"I like the fact Randy has a safe home, a place to come to," said Nancy Cion, a single parent. "Randy's such a great kid. For all he's gone through, I find it absolutely amazing he's as positive as he is. He's always looking to help people. He's great with little kids. And the other thing is he's basically taught my two kids to appreciate what they have. The first week Randy was living with us, my son mouthed off to me. Randy said, 'Hey, don't talk to her like that.' He's basically brought another dimension to our lives."
"He's a great kid," Farmingdale coach Buddy Krumenacker said. "Just a nice person. He's polite, he's caring, he gives a [expletive] about people because he's seen the other side of things. Just how ugly things can be. Some guys learn from things like this, some guys go up in flames. He's a guy that knows right from wrong."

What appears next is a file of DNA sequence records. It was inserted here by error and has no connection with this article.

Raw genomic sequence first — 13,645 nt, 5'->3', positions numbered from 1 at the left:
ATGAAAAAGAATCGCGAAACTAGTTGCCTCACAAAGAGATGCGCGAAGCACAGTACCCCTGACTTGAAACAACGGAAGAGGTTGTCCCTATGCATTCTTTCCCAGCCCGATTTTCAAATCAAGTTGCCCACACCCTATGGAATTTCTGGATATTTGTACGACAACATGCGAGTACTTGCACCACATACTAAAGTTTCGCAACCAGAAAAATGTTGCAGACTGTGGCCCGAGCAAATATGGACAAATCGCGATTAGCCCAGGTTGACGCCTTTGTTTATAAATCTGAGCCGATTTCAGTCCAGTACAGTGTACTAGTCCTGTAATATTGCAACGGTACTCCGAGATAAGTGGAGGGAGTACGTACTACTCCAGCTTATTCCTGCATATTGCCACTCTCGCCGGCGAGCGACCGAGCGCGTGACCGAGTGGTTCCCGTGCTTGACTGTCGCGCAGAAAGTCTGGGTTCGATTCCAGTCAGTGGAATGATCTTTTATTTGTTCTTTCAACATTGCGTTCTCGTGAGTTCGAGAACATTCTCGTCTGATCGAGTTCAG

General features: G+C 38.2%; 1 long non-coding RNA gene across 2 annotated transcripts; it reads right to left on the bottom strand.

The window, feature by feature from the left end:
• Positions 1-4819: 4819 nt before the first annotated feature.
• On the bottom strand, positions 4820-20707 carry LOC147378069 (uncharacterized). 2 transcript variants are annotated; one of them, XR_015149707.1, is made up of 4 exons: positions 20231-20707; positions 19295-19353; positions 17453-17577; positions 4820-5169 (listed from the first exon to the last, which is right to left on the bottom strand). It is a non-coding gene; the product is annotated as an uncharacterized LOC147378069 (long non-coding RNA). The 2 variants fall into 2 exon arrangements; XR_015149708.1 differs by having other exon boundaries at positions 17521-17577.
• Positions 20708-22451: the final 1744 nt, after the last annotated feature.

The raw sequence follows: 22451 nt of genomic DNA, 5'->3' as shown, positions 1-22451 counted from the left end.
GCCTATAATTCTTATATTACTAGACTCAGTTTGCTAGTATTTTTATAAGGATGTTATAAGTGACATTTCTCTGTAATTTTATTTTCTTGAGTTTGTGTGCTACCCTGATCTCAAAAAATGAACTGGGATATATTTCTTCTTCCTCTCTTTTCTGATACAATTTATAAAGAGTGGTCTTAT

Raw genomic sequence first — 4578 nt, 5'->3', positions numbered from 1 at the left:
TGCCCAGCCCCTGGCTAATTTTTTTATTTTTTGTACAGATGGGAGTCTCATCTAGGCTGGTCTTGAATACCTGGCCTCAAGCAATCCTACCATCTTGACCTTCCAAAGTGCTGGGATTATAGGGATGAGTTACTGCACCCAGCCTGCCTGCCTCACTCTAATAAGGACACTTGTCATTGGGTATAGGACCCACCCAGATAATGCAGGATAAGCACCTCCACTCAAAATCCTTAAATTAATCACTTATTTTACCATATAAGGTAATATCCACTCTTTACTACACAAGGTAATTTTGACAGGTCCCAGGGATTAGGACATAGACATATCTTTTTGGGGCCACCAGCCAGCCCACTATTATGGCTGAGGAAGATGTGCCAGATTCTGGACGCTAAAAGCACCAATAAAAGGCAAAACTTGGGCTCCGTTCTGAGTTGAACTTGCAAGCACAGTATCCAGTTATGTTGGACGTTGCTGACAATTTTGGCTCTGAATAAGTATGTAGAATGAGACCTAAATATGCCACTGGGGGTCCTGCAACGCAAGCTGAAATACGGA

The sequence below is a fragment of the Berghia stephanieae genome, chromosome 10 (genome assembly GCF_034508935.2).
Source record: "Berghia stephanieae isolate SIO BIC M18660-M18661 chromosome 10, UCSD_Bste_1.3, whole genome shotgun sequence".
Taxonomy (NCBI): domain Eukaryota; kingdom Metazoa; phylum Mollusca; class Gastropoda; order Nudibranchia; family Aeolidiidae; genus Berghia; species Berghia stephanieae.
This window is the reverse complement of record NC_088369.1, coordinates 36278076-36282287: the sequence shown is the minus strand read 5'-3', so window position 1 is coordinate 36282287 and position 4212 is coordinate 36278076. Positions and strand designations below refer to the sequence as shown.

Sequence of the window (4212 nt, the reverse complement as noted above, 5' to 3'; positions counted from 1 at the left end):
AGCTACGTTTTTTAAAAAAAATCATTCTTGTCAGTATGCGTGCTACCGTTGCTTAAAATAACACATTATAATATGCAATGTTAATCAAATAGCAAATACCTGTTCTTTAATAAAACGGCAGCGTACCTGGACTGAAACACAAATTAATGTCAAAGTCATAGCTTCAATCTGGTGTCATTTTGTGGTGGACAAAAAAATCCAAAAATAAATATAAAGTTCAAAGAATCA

A Long Island coaching legend, Krumenacker is the closest thing Earle has to a father figure. You want tough? In addition to his football duties, Krumenacker's title at Farmingdale High School is Dean of Discipline. "I'm the heavy," he said. "I'm the guy who kicks him in the [butt]."
Not often, but enough to keep Earle honest. It's a job Krumenacker seems to be good at.
"He's a victim, sometimes, of people being a little too good to him," Krumenacker said. "If enough people tell him 'yes' all the time, 'You can do this, you can do that,' then he starts saying, 'I don't think I can make it to class today,' that kind of [expletive]. He's a kid. All kids know how to do that. I don't mean that he's doing that all the time, but he's such a good guy, people want to do nice things for him."